Registered User

Join Date: Feb 2012
Posts: 2,441
Re: Storm Sailing Advice

The thing that concerns me about the increasing tendency to apply the word "storm" to offshore scenarios whenever things get horrible (or even inconvenient) is not that it's dishonest (I don't think it is), or that it diminishes the global reserves of macho self regard (which do not appear to be in any danger whatsoever):

It's simply this: true storms at sea are very rarely encountered, especially by those of us (like me) who spend more time thinking about sailing than doing it.

So we rely on the experiences of others to prime our imaginative scenario-creating faculties.

There's not much point playing "If this happened, these are my likely options" if the thing we're thinking about is never likely to happen... and more importantly, the reverse, where we overlook things which ARE likely to happen.

Two problems with "grade inflation" over time, where yesteryear's strong breezes become tomorrow's gales, and gales become storms:

1) People might prematurely kid themselves "I can do gales" or "I can do storms".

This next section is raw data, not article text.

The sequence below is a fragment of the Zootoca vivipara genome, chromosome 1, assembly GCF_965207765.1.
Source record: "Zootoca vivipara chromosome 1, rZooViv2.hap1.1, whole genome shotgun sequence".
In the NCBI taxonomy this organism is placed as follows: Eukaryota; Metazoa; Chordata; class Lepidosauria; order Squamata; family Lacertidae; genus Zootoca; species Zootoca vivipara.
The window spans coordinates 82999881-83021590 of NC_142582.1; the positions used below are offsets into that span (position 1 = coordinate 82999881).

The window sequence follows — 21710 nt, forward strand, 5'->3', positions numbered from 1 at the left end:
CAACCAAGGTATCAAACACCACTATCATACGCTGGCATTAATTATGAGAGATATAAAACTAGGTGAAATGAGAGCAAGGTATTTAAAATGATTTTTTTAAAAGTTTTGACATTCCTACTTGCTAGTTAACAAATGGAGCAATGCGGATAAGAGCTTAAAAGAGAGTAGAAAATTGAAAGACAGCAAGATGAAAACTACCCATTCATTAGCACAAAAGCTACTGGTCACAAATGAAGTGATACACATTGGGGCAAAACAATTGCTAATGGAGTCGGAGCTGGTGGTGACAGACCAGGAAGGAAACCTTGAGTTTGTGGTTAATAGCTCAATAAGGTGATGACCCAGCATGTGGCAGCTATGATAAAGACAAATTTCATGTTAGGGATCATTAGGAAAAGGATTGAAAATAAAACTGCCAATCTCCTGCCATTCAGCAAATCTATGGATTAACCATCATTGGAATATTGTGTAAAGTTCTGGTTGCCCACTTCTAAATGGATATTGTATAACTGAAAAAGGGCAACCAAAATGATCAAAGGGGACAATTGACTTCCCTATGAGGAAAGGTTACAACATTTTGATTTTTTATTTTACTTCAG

Particularly in the latter case, it seems to me, NOBODY can confidently make this claim.

2) More importantly, I think: The considerable body of knowledge from previous generations of sailors can be misinterpreted if the terminology has drifted or been diluted over time.

The Beaufort scale is not just a pedant's sanctuary: it's a useful tool to 'peg' terminology, in an agreed way, across different cultures and times.

Someone who mistook a short-lived, strong wind event, developing close by land, for a deep sea storm might become paralysed or galvanised by fear of what they mistakenly took to be the likely implications.

The latter mindset might (say) cause them adopt inappropriate tactics, or ask to be taken off their vessel, in a situation where such responses were not just unnecessary but dangerous.

To take a non-hypothetical instance:

the notion of towing warps or drogues, in waters congested with other shipping, in response to a localised, short duration thunderstorm:

this will seem far-fetched to many, but I vaguely recall posts on this very forum, suggesting it could be useful or necessary.
__________________
Andrew Troup is offline   Reply With Quote
Old 04-05-2013, 14:34   #267